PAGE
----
General view of the inside front cover of the Seychelles passport.

General view of the inside front cover of the Seychelles passport.

Exactly the same process affects all pages of the passport, in particular the data page, which of course calls for special attention as it has the largest number of security features.

A map of security features and printing techniques on the data page.

An expert needs to examine every millimeter of the document in order to discover all the “hidden” security features that it contains.

This so-called map is literally a guide for image capture, which will be done later. The map helps to clearly understand which parts of the document require more attention, and which equipment and tools to use in order to represent this or that security feature or printing technique in the most vivid and accurate manner.

Visualization of the kinegram, blind embossing, and an engraved secondary holder’s portrait.

Visualization of the kinegram, blind embossing, and an engraved secondary holder’s portrait.

Photoshooting in a lab

When all the maps are made, the document sample goes to our photo lab where it is shot using Regula devices, different types of advanced cameras, a Kaiser copy stand, plus various studio lights and filters.

To take general views of the document in white, ultraviolet, and infrared lights, and to capture infrared luminescence, anti-Stokes, and photochromic ink, we use the Regula 88100, a high-resolution photospectral scanner. Its top-notch 400 MP camera takes images with a resolution of up to 4380 ppi, which allows the user to zoom in on the images and determine the printing techniques and security features right away.

Data page in white, UV, and IR light sources.

Taking pictures with the Regula 88100 and using the additional IRS module, you can easily create your own database or supplement an existing one with the document samples you’re interested in.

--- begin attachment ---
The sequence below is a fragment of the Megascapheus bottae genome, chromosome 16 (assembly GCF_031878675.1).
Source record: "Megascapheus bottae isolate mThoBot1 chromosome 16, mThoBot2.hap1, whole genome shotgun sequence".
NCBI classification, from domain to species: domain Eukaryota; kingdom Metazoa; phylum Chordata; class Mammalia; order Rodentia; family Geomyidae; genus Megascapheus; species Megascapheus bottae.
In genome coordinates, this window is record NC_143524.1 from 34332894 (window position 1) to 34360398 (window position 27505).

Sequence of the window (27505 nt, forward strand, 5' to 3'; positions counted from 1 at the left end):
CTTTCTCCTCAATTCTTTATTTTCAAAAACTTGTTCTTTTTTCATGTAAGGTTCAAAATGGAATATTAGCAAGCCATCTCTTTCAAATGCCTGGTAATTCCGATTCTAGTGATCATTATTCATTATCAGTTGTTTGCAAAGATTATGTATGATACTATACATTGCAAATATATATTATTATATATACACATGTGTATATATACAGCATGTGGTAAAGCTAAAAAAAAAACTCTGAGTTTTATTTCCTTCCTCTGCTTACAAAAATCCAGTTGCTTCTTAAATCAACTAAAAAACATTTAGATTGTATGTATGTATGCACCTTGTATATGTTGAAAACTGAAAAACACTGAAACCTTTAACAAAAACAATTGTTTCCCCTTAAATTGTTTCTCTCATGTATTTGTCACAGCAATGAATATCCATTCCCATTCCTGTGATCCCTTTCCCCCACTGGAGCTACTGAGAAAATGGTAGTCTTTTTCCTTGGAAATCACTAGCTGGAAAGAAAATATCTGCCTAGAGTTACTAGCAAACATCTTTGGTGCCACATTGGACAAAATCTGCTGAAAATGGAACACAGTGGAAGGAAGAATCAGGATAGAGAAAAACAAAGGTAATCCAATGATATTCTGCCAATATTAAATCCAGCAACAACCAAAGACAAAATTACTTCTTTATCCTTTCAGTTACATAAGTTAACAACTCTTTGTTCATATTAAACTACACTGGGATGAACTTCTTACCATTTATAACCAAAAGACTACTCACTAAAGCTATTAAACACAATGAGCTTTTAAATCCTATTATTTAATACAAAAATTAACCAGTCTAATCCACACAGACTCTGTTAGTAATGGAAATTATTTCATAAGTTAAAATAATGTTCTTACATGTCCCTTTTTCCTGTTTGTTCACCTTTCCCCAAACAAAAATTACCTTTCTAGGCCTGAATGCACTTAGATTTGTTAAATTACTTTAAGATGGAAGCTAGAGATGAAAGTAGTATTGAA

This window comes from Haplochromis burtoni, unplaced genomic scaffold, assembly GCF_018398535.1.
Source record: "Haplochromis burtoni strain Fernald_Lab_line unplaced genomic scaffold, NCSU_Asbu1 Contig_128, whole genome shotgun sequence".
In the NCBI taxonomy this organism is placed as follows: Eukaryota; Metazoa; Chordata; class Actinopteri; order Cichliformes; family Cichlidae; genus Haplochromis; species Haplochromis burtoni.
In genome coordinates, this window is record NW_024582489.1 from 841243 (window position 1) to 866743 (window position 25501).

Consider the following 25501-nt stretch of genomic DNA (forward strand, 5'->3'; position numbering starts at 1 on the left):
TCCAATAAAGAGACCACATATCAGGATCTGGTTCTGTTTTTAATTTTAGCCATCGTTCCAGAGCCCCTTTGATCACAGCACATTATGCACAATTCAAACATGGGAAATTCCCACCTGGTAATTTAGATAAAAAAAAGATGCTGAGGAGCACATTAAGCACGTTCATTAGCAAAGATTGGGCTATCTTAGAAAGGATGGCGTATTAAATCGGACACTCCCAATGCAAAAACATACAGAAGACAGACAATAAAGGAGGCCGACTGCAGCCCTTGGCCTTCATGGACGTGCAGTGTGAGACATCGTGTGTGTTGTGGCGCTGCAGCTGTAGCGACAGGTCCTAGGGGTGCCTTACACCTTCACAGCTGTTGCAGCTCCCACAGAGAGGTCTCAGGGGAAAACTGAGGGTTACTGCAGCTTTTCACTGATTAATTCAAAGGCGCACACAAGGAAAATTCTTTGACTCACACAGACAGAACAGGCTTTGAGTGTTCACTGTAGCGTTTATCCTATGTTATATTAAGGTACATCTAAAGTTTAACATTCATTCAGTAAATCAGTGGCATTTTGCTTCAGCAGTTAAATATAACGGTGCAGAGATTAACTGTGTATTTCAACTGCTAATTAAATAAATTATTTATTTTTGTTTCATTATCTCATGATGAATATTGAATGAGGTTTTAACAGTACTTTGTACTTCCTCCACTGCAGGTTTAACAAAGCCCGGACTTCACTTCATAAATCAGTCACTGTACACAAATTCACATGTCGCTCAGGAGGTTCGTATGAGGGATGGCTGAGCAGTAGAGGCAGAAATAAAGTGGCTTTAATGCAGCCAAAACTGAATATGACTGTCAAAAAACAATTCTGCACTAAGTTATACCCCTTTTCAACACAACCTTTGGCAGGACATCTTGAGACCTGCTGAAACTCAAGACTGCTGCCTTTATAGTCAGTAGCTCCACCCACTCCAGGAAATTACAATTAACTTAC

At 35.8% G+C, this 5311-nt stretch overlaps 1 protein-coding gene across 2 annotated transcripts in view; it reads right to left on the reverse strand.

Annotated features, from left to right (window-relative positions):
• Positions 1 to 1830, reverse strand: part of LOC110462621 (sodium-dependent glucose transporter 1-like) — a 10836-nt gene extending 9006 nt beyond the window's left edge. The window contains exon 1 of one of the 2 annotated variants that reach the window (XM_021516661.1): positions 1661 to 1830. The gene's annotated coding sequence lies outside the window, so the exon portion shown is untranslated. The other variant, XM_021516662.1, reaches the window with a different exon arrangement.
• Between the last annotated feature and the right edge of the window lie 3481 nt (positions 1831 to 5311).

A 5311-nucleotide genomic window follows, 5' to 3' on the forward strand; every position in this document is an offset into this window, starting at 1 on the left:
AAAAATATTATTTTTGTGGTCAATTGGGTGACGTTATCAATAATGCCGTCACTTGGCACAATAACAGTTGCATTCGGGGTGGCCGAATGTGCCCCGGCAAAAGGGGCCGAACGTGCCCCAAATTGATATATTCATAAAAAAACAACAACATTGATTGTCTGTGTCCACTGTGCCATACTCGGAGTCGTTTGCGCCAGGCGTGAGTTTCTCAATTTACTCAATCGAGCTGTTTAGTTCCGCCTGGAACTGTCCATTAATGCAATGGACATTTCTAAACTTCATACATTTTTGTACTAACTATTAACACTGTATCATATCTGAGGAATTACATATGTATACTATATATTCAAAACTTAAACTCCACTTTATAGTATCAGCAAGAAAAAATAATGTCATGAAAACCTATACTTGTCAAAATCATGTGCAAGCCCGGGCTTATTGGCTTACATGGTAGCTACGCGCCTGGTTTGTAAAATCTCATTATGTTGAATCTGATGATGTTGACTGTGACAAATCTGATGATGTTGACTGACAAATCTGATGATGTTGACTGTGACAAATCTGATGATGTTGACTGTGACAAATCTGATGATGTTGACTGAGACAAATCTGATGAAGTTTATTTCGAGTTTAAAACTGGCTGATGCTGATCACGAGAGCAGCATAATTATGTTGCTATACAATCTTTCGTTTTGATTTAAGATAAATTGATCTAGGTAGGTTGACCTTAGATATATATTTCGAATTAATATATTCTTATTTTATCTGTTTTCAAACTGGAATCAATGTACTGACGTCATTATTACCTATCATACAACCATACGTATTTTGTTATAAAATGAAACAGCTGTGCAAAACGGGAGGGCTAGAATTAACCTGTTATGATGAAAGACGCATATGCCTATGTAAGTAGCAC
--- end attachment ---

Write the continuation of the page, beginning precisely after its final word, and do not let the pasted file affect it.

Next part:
In the IRS database, security features that produce motion effects or change colors, such as holograms (kinegrams), are represented in motion formats as well: i.e., videos and GIFs. We produce these files using the Regula 2303, an OVD analyzer which takes images according to a programmed algorithm of frame-by-frame shooting. That way, the user can either play the video or switch between images with a smooth shift of angle.

gifs of the kinegram demonstrate all the possible variants of color and image change.

GIFs of the kinegram demonstrate all the possible variants of color and image change.

Providing document info and uploading to the IRS

At the finish line, our document expert uploads all the obtained images of the passport via the Document Builder IRS module, also developed by Regula. There, the expert adds information about the document, including information about the overall construction of the passport, the RFID chip, the number of pages, a description of the cover and data page, the date of circulation, and so on.

data page together with the opened tab of document info.

In the info tab, our experts may leave comments about the peculiarities of security features or passport construction.

Red frames on the generalized image of the document in white light represent the map of security features that our expert made while studying the document. These frames are clickable, and open up enlarged fragments of security features. By switching between all these frames, the user can examine the sample and use these images as a helping hand while examining a real document.

general view and detailed fragments of 1000 and 2400 DPI respectively.

General view and detailed fragments of 1000 and 2400 DPI, respectively.

More than a collection of passport samples

Information and Reference Systems serve not only document experts and border control officers, but are also appreciated by employees of banks and exchange offices, for example, at international airports, since the IRS provides them with up-to-date and reliable information about banknotes and coins.

Besides, we regularly add not only current “ordinary” banknotes and coins but rare and commemorative ones. Here are some examples.

Bahamian Cent 1966-1970.

Bahamian Cent 1966-1970.

New Guinea Toea 1975-2001.

New Guinea Toea 1975-2001.

Aruban Florin 1986-2022.

Aruban Florin 1986-2022.

Cook Island Dollar 2015.

Cook Island Dollar 2015.

Canadian Dollar 1935.

Canadian Dollar 1935.

Thai Baht 2020, Commemorative.

Thai Baht 2020, Commemorative.

Fiji Dollar 2023, Commemorative.

Fiji Dollar 2023, Commemorative.

So, don’t hesitate: find out how Information Reference Systems can streamline document examination procedures in your particular use case.